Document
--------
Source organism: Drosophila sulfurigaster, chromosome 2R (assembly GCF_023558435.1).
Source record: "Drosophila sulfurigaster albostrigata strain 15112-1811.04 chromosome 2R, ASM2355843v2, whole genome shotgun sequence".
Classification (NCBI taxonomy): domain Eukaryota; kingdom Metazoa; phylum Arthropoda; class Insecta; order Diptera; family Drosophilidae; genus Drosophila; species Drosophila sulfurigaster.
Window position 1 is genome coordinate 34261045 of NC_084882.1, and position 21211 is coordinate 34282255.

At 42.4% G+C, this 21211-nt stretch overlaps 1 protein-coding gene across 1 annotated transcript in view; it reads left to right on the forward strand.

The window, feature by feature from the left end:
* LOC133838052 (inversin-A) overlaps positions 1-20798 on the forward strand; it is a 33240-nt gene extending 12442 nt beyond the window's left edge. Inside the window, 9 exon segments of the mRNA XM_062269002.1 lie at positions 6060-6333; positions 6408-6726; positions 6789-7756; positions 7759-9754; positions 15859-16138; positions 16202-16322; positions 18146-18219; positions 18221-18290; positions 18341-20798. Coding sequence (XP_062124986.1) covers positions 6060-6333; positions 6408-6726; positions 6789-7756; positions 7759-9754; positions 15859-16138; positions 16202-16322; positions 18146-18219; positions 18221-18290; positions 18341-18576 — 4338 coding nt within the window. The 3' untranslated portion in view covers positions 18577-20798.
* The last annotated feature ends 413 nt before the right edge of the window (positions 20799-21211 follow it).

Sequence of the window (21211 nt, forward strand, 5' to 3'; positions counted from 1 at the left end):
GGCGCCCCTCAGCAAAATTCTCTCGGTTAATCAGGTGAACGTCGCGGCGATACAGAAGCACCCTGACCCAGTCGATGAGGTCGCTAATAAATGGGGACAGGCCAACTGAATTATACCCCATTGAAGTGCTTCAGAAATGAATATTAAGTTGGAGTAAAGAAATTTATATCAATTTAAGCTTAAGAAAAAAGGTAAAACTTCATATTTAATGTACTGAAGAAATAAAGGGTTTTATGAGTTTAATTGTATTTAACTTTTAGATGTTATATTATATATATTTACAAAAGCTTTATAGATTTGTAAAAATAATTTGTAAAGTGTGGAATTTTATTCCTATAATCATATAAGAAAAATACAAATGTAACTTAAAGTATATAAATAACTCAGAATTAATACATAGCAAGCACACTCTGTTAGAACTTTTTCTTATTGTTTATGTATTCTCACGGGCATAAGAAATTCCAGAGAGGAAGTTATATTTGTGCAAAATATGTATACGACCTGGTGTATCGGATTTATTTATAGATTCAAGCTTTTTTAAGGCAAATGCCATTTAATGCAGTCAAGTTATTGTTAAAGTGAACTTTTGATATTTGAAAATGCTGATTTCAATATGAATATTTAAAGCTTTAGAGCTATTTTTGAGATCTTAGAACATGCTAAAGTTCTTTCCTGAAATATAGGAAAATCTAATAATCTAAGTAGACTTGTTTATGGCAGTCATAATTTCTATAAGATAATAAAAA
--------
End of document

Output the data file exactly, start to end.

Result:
Source organism: Drosophila sulfurigaster, chromosome 2R (assembly GCF_023558435.1).
Source record: "Drosophila sulfurigaster albostrigata strain 15112-1811.04 chromosome 2R, ASM2355843v2, whole genome shotgun sequence".
Classification (NCBI taxonomy): domain Eukaryota; kingdom Metazoa; phylum Arthropoda; class Insecta; order Diptera; family Drosophilidae; genus Drosophila; species Drosophila sulfurigaster.
Window position 1 is genome coordinate 34261045 of NC_084882.1, and position 21211 is coordinate 34282255.

At 42.4% G+C, this 21211-nt stretch overlaps 1 protein-coding gene across 1 annotated transcript in view; it reads left to right on the forward strand.

The window, feature by feature from the left end:
* LOC133838052 (inversin-A) overlaps positions 1-20798 on the forward strand; it is a 33240-nt gene extending 12442 nt beyond the window's left edge. Inside the window, 9 exon segments of the mRNA XM_062269002.1 lie at positions 6060-6333; positions 6408-6726; positions 6789-7756; positions 7759-9754; positions 15859-16138; positions 16202-16322; positions 18146-18219; positions 18221-18290; positions 18341-20798. Coding sequence (XP_062124986.1) covers positions 6060-6333; positions 6408-6726; positions 6789-7756; positions 7759-9754; positions 15859-16138; positions 16202-16322; positions 18146-18219; positions 18221-18290; positions 18341-18576 — 4338 coding nt within the window. The 3' untranslated portion in view covers positions 18577-20798.
* The last annotated feature ends 413 nt before the right edge of the window (positions 20799-21211 follow it).

Sequence of the window (21211 nt, forward strand, 5' to 3'; positions counted from 1 at the left end):
GGCGCCCCTCAGCAAAATTCTCTCGGTTAATCAGGTGAACGTCGCGGCGATACAGAAGCACCCTGACCCAGTCGATGAGGTCGCTAATAAATGGGGACAGGCCAACTGAATTATACCCCATTGAAGTGCTTCAGAAATGAATATTAAGTTGGAGTAAAGAAATTTATATCAATTTAAGCTTAAGAAAAAAGGTAAAACTTCATATTTAATGTACTGAAGAAATAAAGGGTTTTATGAGTTTAATTGTATTTAACTTTTAGATGTTATATTATATATATTTACAAAAGCTTTATAGATTTGTAAAAATAATTTGTAAAGTGTGGAATTTTATTCCTATAATCATATAAGAAAAATACAAATGTAACTTAAAGTATATAAATAACTCAGAATTAATACATAGCAAGCACACTCTGTTAGAACTTTTTCTTATTGTTTATGTATTCTCACGGGCATAAGAAATTCCAGAGAGGAAGTTATATTTGTGCAAAATATGTATACGACCTGGTGTATCGGATTTATTTATAGATTCAAGCTTTTTTAAGGCAAATGCCATTTAATGCAGTCAAGTTATTGTTAAAGTGAACTTTTGATATTTGAAAATGCTGATTTCAATATGAATATTTAAAGCTTTAGAGCTATTTTTGAGATCTTAGAACATGCTAAAGTTCTTTCCTGAAATATAGGAAAATCTAATAATCTAAGTAGACTTGTTTATGGCAGTCATAATTTCTATAAGATAATAAAAA